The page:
What is it like to wait to get into the cage on the day of a fight?
I try not to think about it; I try to distract myself.  There is usually a lot going on, there are a lot of other fighters.  I have a good crew with me: there's my coach and a couple of my training partners.  I try to relax during the day, you know, watch a movie to take your mind off of things.  But as the the day gets closer...  One of my old ski coaches used the imagery of a camera.  As you get closer and closer to the fight, the camera lens starts to focus in further and will block out other things.  And you don't want to do that too soon because you are spending too much of your mental imagery focusing on the fight.  So you treat it like a normal day and as it gets closer, start focusing more and more on the fight.

I like that a lot!  So what happens once you start walking out.  Are you still nervous?
I've got mixed emotions at that point.  I'm really excited but still a little nervous.  But by the time you walk out, you've worked through a lot of those nerves by warming up.  For me, the turning point is when I actually start warming up, hitting pads and going through take-downs.  That is when I start to relax a lot.  When you warm up you realize that you are ready, this is what you prepared for.  Getting focused, getting rid of the jitters, that is the turning point for me.

You've won both of your fights.  What is your typical way to celebrate post-fight?
Usually I eat an entire pack of Oreos [laughs]! That has become a tradition after winning:  we all dig into the Oreos.  We usually spend time at the fight.  Once you win you want to hang out with everyone and celebrate.  That is kind of it.  Definitely the Oreos!

Do you usually take a week or two off after a fight or are you right back in the gym?
I usually take about a week depending on how my body feels.  More than that if I feel like I'm beat up but if not, I may come in and roll easy one or two days.  It depends on what I need to recover from.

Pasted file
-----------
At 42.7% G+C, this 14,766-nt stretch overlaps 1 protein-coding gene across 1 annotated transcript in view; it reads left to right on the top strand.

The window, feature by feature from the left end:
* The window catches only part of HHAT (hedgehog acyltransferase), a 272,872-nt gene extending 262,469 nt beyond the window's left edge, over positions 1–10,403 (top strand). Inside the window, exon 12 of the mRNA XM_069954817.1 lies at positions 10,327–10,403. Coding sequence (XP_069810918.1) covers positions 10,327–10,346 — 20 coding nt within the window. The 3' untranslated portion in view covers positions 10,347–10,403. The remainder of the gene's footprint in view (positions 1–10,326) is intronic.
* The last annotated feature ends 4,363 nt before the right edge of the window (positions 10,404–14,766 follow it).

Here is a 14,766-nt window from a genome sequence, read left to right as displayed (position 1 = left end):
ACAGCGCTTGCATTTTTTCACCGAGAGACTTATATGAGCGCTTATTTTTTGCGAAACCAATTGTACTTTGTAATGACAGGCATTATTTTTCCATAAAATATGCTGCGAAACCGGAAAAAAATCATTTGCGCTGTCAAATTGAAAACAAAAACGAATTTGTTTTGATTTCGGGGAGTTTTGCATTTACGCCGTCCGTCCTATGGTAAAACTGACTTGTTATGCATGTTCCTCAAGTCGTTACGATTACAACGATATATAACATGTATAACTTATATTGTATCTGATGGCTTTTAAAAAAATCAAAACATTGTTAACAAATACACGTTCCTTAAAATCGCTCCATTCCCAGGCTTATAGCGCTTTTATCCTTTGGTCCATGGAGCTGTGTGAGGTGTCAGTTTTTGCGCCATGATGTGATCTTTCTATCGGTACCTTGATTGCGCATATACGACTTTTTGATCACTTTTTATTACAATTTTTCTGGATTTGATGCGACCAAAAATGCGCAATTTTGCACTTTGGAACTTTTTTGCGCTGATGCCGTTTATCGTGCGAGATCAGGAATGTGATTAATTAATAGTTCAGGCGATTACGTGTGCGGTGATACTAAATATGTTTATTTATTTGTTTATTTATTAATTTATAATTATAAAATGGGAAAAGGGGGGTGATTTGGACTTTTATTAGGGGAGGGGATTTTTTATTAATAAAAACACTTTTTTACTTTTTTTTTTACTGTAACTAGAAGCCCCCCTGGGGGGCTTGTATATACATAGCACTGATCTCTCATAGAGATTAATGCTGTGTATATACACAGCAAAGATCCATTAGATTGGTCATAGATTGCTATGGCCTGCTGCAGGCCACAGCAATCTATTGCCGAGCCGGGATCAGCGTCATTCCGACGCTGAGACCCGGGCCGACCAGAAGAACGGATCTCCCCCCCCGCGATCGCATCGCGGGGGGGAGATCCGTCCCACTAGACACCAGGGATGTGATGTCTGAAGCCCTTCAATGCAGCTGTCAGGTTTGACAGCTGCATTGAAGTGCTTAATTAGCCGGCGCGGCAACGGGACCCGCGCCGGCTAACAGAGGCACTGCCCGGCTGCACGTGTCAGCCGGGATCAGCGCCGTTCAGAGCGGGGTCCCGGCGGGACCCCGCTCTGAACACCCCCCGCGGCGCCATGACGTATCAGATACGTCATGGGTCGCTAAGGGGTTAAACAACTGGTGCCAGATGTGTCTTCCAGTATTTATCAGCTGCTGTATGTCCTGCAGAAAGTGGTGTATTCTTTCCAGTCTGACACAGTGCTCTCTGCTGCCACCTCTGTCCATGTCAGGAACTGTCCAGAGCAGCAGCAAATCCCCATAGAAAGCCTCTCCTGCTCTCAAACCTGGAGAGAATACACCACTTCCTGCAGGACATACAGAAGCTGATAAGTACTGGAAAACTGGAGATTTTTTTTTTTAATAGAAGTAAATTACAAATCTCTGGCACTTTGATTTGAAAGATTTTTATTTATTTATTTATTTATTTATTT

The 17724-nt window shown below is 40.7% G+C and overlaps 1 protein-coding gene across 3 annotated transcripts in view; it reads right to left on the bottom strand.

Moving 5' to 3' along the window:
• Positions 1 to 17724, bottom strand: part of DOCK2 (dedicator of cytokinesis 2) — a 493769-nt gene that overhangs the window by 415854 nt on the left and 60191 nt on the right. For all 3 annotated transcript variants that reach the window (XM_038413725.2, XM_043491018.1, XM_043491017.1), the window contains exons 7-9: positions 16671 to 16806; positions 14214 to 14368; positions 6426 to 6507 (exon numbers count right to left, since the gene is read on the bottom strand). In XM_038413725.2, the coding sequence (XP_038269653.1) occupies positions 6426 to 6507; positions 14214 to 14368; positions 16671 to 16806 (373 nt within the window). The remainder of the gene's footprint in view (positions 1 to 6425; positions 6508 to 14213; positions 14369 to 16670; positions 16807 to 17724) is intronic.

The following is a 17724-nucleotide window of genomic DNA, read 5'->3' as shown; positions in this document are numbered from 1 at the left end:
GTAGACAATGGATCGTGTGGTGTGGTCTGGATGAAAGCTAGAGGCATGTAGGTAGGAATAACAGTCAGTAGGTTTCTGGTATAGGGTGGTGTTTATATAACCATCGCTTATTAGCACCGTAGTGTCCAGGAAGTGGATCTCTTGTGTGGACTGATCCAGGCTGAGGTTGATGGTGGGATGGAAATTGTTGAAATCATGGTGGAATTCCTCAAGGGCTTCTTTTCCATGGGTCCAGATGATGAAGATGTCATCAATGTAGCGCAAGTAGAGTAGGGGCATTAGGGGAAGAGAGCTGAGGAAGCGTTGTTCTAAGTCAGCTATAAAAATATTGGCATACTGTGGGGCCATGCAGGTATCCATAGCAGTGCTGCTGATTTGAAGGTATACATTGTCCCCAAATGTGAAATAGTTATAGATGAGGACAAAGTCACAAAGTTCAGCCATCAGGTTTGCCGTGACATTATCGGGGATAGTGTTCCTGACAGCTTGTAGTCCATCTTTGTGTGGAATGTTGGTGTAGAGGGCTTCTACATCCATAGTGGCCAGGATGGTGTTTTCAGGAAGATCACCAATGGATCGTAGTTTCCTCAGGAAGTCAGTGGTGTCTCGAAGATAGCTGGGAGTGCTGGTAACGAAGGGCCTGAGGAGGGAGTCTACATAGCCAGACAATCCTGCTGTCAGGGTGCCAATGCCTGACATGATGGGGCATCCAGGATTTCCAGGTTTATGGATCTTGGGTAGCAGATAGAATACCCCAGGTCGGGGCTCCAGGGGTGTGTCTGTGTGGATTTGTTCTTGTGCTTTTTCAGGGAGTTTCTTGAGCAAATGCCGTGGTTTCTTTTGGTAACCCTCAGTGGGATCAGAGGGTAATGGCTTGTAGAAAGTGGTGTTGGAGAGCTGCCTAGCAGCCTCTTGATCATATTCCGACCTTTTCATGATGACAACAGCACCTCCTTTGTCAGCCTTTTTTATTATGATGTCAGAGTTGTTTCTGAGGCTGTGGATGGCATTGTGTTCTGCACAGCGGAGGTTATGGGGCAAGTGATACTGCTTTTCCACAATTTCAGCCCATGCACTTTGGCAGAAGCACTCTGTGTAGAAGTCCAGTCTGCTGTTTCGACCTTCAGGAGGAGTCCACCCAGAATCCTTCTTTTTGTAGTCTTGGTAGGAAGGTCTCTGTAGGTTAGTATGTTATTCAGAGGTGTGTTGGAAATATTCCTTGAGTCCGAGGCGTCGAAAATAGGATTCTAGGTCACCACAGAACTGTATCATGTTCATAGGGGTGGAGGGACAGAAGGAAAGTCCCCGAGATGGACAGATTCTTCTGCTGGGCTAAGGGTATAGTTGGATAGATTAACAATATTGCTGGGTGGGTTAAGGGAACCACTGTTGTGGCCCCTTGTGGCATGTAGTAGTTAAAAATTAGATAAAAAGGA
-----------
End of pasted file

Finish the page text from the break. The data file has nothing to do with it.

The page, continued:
What is your favorite part about training?
My favorite part is the jiu-jitsu.  That is the one thing that I feel in love with in the first place, so it is the thing I enjoy the most.  I love all of it, I enjoy the stand-up, but the jiu-jitsu is my favorite.

You do both no-gi and Brazilian Jiu-Jitsu?
We do both.  A group of us just tested for our blue belts so we were doing a lot of gi to prepare for that.  But we also do a lot of no-gi.

What do you think the future of of Women's MMA will be?
I think it is going to keep growing.  I think women will reach out to other women and there will be more women in the gym.  It is going to be a slow process.  Martial arts in general is an intimidating setting for men and women.  There are a lot of men who come into the gym and decide maybe it is not what they want to do.  But I think it is going to continue down the right path.  More women are becoming more technical in the sport and that is one of the main things.

Very smart.  Is there anyone you want to recognize?
The main thing is my gym.  I train at Unified Martial Arts in Fond du Lac.  My main coach is Mike Bittle.  I see him pretty much everyday since I live in the gym.  He is a big part of my life.  Also Coach Messer is our wrestling coach and he is awesome.  He knows so much about wrestling, so he can pinpoint anything you need to work on.  He is really great.  Also Christina Domke, she has helped me out a lot.  She's great; she has been such a huge part of this.  Also Eric "Red" Schafer from Milwaukee is our black belt.  I just got my blue belt under him.  And then my one sponsor, which I am really excited about, is Benessare Salon in Fond du Lac.

Support Heather and other female fighters!

Heather Bassett
Unified Martial Arts, Fond du Lac WI
Twitter: @heatherbassett
Phone contact: 920-579-0358 (coaches number)